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Neoclassical economics is the phase of economic science from the 1870s to the 1930s and later. It resulted from the ”marginalist revolution” in economics during the 1870s to the 1890s, above all, the marginal utility theory of value in reaction to classical political economy’s labor-based version. Marginalism’s founders were William Jevons, Carl Menger, and Leon Walras, simultaneously in 1871-4 ”discovering” marginal utility theory to substitute for the labor version. ”Neoclassical economics” was coined in the 1900s by Thorstein Veblen suggesting that marginalism was, with its utilitarianism and hedonism, continuous with and ”scarcely distinguishable” from classical political economy. Subsequent neoclassical figures were Philip Wicksteed, Eugen Bohm-Bawerk, Friedrich Wieser, Knut Wicksell, Francis Edgeworth, Vilfredo Pareto, Alfred Marshall, Irving Fisher, John B. Clark, etc. Like classical political economy, neoclassical economics involved two branches: pure economic theory and social economics or economic sociology, while being narrower in scope and more mathematical in method.
Jevons coined the term ”economic sociology” suggesting its inclusion into economics. He even suggested that ”it is only by subdivision, by recognizing a branch of Economic Sociology [etc.], that we can rescue our [economic] science from its confused state.” His economic sociology is defined as the ”Science of the Evolution of Social Relations” in connection with the economy. Wicksteed advised that economics ”must be the handmaid” of sociology. Edgeworth projected mathematical sociology of which marginal utility theory was the ”most sublime branch” and considered economics the branch ”most applicable” to sociology.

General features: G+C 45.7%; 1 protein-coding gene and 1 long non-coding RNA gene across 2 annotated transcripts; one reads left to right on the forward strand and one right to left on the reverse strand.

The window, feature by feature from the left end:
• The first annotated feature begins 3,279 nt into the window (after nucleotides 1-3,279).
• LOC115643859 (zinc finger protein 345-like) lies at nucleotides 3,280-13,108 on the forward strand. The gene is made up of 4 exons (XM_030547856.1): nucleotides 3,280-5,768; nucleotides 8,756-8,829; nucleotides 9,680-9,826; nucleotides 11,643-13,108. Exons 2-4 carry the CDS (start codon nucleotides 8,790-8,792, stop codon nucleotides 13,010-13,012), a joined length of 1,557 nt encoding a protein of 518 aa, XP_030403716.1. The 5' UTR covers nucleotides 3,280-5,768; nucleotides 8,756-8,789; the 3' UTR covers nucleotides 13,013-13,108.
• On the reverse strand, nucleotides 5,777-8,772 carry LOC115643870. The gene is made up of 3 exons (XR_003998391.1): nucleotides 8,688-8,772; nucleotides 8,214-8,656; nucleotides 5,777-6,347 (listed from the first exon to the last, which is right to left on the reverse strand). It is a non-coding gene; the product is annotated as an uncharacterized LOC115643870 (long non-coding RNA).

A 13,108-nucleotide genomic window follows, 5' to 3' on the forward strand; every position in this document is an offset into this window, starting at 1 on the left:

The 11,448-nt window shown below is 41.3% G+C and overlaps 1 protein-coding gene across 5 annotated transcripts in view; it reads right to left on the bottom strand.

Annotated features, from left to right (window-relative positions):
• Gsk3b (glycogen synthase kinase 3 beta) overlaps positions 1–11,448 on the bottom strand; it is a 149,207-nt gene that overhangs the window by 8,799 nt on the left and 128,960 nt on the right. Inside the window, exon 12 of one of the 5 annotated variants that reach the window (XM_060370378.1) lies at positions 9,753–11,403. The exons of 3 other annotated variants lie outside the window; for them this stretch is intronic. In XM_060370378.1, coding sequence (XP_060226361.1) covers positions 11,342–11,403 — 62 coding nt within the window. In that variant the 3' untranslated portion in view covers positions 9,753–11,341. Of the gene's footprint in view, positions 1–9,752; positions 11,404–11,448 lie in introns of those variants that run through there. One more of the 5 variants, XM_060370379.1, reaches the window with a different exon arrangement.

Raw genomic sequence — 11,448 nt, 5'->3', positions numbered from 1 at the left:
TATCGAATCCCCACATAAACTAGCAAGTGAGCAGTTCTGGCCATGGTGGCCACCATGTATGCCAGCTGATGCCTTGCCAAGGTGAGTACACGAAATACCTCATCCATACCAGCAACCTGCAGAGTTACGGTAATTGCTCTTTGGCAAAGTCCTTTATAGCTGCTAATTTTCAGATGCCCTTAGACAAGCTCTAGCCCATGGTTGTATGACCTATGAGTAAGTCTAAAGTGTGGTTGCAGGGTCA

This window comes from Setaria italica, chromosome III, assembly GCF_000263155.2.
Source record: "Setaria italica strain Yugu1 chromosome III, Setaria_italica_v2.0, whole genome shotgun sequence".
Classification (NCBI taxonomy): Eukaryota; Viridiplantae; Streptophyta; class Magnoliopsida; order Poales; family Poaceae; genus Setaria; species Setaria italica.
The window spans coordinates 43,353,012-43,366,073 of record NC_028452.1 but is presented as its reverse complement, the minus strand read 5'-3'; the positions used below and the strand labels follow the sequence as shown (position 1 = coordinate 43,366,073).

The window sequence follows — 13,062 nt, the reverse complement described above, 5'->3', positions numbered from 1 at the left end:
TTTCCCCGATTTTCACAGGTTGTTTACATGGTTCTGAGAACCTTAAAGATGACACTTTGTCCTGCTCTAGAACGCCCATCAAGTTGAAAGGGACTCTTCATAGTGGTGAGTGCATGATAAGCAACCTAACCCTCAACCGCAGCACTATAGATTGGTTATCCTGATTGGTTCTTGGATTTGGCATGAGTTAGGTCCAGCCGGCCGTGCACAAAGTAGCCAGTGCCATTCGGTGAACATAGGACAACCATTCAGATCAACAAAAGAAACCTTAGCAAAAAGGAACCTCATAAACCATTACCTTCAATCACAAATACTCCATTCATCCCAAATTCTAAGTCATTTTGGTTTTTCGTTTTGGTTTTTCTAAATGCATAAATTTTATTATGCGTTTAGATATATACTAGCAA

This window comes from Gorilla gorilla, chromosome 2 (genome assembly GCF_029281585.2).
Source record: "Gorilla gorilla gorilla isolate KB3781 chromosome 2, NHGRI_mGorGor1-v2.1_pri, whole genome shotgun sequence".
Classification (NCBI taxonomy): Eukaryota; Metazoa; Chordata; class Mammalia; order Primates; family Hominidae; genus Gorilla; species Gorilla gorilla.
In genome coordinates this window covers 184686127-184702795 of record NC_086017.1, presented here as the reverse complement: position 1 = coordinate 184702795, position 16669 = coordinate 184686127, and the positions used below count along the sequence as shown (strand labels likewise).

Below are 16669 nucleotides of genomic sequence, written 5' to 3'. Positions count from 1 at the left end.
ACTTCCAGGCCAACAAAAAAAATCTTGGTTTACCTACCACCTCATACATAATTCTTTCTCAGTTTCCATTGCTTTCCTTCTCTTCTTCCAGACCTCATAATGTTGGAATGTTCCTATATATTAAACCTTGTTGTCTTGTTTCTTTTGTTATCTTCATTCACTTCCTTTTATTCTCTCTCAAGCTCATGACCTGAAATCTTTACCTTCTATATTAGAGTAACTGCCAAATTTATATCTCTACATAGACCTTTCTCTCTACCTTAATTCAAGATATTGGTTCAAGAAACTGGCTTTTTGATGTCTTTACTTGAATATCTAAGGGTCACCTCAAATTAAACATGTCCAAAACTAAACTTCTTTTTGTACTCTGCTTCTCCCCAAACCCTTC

Walras adopted the idea of ”social economy” redefined as the ”theory of the distribution of social wealth” and integrated with ”pure” political economy as the ”theory of price determination under the hypothetical regime of absolutely free competition”. Wicksell also embraced ”social economy” as defined in conjunction with pure and applied economics. Clark considered ”Social Economic Dynamics economics” to be ”third division” integrated with its other ”natural divisions” based on ”sociological evolution”. Pareto suggested that economists ”have to consider not just the economic phenomenon taken by itself, but also the whole social situation, of which the economic situation is only a phase.” Wieser advocated social economics studying the ”social relations of the economy”, or economic sociology addressing the ”sociological problems of economic theory”.
For much of neoclassical economics, the economy is implicated in society, thus a social phenomenon. Walras recognized that market and other economic transactions by necessity occurred within society. Pareto observed that the ”states” of the economy formed ”particular cases of the general states of the sociological system” which were ”much more complicated,” inferring that economics was an ”integral” part of sociology in which ”complications are greater still and by far.” Menger described economic processes as instances of ”concrete social phenomena” and the national economy as a social economy, the ”social form” of economic activity. Wieser remarked that every economic agent interpreted the marginal principle of the highest total utility at the lowest cost ”in the light of his social environment.” For Wicksteed the economy is a social phenomenon because it ”compels the individual to relate himself to others”, making economic laws the ”laws of human conduct”, thus psycho-social rather than physical phenomena. According to Clark, through arranging producers and consumers into differentiated and unequal social groups the ”socialization” of the economy results in societal differentiation, while a special case of ”sociological evolution” is economic change.
For these neoclassical economists the influence of society on economic life is evident and strong. In Clark’s view, many economic phenomena depend on ”social organization.” Walras conceded that without ”interference” from political authority even a ”laissez faire” economy could not function adequately. According to Wicksteed, the market ”never has been left to itself” because of social interference, and it ”never must be.” Also, Marshall identified the adverse impact of customs on the ”methods of production and the character of producers.”
- Jevons, W. S. (1965)  The Theory of Political Economy. Kelley, New York.
- Pareto, V. (1963)  The Mind and Society. Dover Publications, New York.
- Schumpeter, J. (1954) History of Economic Analysis. New York: Oxford University Press.
- Walras, L. (1936)  Etudes d’economie sociale. Pichon et Durand Auzias, Paris.
- Wicksteed, P. (1933)  The Common Sense of Political Economy. Routledge and Kegan Paul, London.